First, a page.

This became a BIG problem when Grandpa moved in with us. He has only two hobbies. Reading and watching tv. We had hoped that maybe we could keep him happy with dvd's until his room was finished. But no, that did not last long, and he became pretty insistent about wanting to watch the news. And since he is very picky about movies, and the library seemed to be running low on documentaries and biographies about John Wayne and Ronald Regan, we were kind of stuck. So Victor bought an antenna and set it up. We were able to pick up two channels that way.
That was great for Grandpa. He'll sit there all day and watch court shows. But it was a huger than HUGE distraction to the rest of us, especially Zak. Poor guy had a really hard time focusing on his school stuff for those couple of months. So we were relieved to finally be able to set up his tv, in his room, and to have a relative media peace restored throughout the rest of the house. And an important reminder that no all access tv is definitely better for our whole family.
So here are my Top 10 Reasons I love being tv free!
10. No fighting over two shows on at the same time.
9. I read my news instead of watch it, which means I only read what I want.
8. Black outs are much more fun when you are not mad about missing your show. Plus we can still watch by simply popping the disc into the laptop as long as it's charged up :) Ahhhh, movie by candle light.
7. We are way less exposed to disturbing images or previews. And those that might pop up as a preview on a disc, we can skip or fast forward.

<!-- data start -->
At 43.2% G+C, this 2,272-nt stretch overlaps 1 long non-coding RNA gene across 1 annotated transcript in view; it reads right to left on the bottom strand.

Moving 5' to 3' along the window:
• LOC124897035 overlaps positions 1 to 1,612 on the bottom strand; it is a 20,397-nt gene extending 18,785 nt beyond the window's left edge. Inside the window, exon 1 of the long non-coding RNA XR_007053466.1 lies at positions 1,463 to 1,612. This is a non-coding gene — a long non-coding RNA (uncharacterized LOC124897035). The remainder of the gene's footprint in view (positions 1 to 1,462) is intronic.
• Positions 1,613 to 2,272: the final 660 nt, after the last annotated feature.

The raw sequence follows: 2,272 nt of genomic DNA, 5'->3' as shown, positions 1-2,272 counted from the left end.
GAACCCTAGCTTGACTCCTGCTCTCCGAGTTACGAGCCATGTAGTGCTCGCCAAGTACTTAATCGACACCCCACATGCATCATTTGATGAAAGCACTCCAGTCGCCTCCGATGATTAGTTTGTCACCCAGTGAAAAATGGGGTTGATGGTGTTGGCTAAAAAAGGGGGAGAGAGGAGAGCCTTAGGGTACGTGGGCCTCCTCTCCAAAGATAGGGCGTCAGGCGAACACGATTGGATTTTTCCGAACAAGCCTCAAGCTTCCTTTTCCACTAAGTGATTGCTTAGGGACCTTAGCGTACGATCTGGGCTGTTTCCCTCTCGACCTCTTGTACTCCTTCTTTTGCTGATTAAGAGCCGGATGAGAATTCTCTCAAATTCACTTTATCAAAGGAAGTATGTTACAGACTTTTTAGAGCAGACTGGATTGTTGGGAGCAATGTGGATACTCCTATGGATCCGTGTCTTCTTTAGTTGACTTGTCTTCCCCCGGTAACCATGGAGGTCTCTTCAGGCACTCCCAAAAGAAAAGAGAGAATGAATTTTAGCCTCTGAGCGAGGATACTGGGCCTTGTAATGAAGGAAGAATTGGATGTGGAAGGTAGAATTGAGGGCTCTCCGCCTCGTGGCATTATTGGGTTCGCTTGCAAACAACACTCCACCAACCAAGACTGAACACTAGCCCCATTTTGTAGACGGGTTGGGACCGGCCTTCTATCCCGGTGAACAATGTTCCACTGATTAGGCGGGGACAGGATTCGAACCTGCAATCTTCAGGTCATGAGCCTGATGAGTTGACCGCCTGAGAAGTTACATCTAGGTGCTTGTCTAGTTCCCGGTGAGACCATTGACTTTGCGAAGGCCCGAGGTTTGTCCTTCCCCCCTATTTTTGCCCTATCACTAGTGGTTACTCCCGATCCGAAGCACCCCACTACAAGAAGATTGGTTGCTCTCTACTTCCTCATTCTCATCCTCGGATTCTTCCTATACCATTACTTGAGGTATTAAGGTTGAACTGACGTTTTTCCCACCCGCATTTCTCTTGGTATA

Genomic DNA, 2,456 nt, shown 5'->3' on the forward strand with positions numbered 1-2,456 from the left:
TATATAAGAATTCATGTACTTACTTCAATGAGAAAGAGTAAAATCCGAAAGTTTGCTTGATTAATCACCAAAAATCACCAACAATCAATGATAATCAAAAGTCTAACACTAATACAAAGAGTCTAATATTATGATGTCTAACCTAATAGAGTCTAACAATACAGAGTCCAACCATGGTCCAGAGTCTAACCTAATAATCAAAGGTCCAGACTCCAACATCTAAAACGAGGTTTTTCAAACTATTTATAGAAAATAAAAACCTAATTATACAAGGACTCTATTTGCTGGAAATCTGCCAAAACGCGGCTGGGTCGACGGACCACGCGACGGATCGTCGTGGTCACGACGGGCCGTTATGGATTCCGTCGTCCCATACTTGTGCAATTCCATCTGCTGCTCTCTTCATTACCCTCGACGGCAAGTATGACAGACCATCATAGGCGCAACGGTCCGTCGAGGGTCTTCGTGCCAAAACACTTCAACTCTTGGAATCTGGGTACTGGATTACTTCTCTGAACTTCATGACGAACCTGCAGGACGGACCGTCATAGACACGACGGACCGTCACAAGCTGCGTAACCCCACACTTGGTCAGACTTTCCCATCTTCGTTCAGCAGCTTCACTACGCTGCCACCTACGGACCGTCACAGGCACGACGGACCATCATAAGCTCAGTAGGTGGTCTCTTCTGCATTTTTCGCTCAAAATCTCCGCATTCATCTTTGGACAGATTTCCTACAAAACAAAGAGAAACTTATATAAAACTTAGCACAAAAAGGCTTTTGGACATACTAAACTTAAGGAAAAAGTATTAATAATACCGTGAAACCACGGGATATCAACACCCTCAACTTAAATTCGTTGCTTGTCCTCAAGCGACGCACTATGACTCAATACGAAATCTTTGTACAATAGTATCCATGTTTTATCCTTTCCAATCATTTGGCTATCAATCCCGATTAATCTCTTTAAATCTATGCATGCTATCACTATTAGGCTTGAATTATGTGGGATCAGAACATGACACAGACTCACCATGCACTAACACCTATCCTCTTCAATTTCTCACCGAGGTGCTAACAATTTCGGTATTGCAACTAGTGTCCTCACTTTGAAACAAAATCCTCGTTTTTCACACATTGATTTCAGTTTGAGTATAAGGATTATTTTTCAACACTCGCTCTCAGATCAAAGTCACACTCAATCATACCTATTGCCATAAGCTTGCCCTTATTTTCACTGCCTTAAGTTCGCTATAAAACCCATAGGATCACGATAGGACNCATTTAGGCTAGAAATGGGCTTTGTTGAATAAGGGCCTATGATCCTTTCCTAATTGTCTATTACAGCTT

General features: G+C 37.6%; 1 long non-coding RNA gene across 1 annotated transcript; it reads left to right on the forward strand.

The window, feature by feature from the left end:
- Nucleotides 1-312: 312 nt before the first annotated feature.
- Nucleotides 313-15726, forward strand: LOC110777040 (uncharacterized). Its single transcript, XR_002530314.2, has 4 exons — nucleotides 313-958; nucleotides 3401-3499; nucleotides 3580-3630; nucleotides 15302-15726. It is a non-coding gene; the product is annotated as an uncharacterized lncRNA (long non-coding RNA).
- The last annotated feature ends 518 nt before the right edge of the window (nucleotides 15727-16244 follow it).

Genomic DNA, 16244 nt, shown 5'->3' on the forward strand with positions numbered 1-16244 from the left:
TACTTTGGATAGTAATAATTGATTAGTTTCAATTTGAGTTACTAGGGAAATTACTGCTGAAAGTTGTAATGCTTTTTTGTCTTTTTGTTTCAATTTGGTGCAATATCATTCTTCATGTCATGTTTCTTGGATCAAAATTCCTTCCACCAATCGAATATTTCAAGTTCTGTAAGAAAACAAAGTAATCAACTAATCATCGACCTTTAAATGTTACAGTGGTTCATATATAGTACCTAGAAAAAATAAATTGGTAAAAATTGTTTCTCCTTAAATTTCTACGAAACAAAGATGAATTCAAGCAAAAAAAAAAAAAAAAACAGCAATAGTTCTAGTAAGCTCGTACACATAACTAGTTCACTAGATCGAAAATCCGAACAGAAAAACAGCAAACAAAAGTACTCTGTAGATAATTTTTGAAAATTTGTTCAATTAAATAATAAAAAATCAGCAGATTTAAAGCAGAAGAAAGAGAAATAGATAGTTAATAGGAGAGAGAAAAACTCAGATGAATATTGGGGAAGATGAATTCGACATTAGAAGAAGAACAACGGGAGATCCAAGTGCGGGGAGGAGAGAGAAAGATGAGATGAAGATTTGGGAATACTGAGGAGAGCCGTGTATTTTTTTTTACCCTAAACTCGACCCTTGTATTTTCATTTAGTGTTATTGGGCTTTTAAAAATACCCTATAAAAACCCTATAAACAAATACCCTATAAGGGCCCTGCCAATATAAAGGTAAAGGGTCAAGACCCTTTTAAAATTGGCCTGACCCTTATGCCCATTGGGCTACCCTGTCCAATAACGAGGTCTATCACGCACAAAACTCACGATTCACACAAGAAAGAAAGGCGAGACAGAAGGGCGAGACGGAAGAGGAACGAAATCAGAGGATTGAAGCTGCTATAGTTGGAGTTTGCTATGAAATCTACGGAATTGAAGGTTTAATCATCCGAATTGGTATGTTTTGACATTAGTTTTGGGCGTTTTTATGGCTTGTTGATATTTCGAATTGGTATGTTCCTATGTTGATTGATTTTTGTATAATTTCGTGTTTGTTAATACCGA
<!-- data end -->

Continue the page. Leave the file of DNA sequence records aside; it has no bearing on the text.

6. We all are much more imaginative when we are bored.
5. We can request just about anything from the library. There have been times when we will see a movie at the library sooner than at Redbox.
4. We can wait for a whole season of a show to come out on dvd, and then watch it when ever we want.
3. We have ultimate fast forward or rewind control, and can pause anytime that a little person needs something.
2. NO COMMERCIALS! Then the occasional one we happen to see elsewhere is actually funny since we haven't been bombarded with it 500 times a day.
1. Our family is just happier. All of us. Less stressed. Less agitated. Way more organized and in control. Our screen time revolves around our lives, not the other way around.

Saturday, May 18, 2013

Le Petit Gourmet

Welcome to my new feature, Le Petit Gourmet, starring Grace, one of our resident foodies and aspiring chef. Grace loves to help in the kitchen, she asks frequently to pour, stir, and her favorite, taste test. So in my efforts to help her find her groove, I am acting on one of my goals to really get her more involved in cooking. We can't do this for every meal, sometimes things are just too chaotic, or rushed. But some evenings are much more laid back, especially if Kit had a decent nap in the afternoon. So my goal is to have at least one cooking project a week in which Grace is involved almost in every step. Then she can continue to help with the other meals as life permits.